REVIEW: "Incident Response", Kenneth R. van Wyk/Richard Forna
- BKINCRES.RVW 20011001
"Incident Response", Kenneth R. van Wyk/Richard Forna, 2001,
%A Kenneth R. van Wyk ken@...
%A Richard Forna rick@...
%C 103 Morris Street, Suite A, Sebastopol, CA 95472
%I O'Reilly & Associates, Inc.
%O U$34.95/C$52.95 800-998-9938 fax: 707-829-0104 nuts@...
%P 214 p.
%T "Incident Response"
Incident response has, in the past, received short shrift in security
literature. It is also a rather vague term: what type of an incident
are we talking about? how big? What type of response are we
considering? protective? defensive? offensive? The authors have
provided us a starting point for consideration and the benefit of some
years of experience, but this work is, unfortunately, less detailed
than it might have been.
Chapter one does not do a good job of defining incident response: the
examples are instructive, but the material wanders through a number of
topics without developing any central focus. There is an examination
of the strengths and shortcomings of various types of response teams,
such as those internal to companies, related to vendors, or
established by security management companies, in chapter two.
Planning, in chapter three, has some good points to consider, but
doesn't offer a lot of guidance. Chapter four, entitled "Mission and
Capabilities," seems to be the core of the book, touching on staff,
positions, training, legal considerations, procedures, and other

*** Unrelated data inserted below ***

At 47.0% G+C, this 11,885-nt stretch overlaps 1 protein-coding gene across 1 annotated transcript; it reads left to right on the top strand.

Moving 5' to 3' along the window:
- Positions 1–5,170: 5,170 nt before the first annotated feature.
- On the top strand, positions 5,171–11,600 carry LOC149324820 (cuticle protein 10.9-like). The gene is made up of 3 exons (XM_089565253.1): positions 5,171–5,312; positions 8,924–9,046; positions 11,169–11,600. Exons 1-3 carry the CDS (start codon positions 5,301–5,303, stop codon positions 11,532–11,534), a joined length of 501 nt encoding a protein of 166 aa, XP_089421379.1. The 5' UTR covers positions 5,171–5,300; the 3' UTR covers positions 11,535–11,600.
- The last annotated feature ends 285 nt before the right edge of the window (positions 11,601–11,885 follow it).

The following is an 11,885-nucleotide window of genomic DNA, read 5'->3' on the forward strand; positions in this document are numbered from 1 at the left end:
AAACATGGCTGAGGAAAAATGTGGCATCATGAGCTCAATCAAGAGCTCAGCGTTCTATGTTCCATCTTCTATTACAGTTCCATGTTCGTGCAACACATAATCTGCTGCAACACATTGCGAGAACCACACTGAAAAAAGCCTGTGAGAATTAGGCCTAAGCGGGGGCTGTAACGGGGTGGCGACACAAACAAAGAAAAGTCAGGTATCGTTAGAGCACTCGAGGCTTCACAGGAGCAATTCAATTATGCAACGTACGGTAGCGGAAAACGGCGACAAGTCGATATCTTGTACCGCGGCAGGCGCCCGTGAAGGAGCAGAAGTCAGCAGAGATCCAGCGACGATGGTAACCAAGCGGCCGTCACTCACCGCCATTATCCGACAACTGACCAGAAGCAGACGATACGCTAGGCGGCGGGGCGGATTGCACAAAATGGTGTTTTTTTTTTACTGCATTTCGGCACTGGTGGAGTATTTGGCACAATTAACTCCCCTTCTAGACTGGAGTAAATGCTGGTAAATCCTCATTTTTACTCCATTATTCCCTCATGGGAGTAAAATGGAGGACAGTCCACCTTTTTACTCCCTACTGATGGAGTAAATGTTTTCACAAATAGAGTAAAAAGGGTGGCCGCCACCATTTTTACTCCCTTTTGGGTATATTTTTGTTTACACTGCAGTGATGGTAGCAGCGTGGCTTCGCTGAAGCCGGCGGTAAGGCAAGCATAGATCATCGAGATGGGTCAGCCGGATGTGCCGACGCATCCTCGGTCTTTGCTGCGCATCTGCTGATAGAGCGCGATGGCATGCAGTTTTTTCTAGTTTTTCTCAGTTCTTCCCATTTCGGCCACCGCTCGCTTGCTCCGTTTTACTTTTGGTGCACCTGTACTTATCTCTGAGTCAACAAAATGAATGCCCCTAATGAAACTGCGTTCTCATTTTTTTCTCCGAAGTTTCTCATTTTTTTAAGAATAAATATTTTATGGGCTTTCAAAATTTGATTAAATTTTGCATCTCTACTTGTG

issues. A wide-ranging list of attack types, albeit with very terse
descriptions, is given in chapter five. The incident handling model
presented in chapter six is vague but reasonable. Chapter seven
contains quick overviews of a number of detection tools, mostly
software. A few resources, generally Web sites, are given in chapter
This book is the result of considerable background and practice.
While there are no obvious errors and the material presents good
advice, it is hard to be excited about the result. Overall, the book
seems to lack direction, and fails to present a structured and clear
guide to the preparations necessary for dealing with computer
incidents. However, in the absence of other material it is better
than nothing, and does raise the issues to be addressed.
In response to the first draft of this review, one of the authors has
responded that the intent of the book was not to address the
techniques of incident response, but to provide management with an
understanding of the subject. That statement fits with the text, but
is in some opposition to the assertion in the preface that the book is
aimed at all would need to respond to incidents, including systems
administrators and other technical people.
copyright Robert M. Slade, 2001 BKINCRES.RVW 20011001
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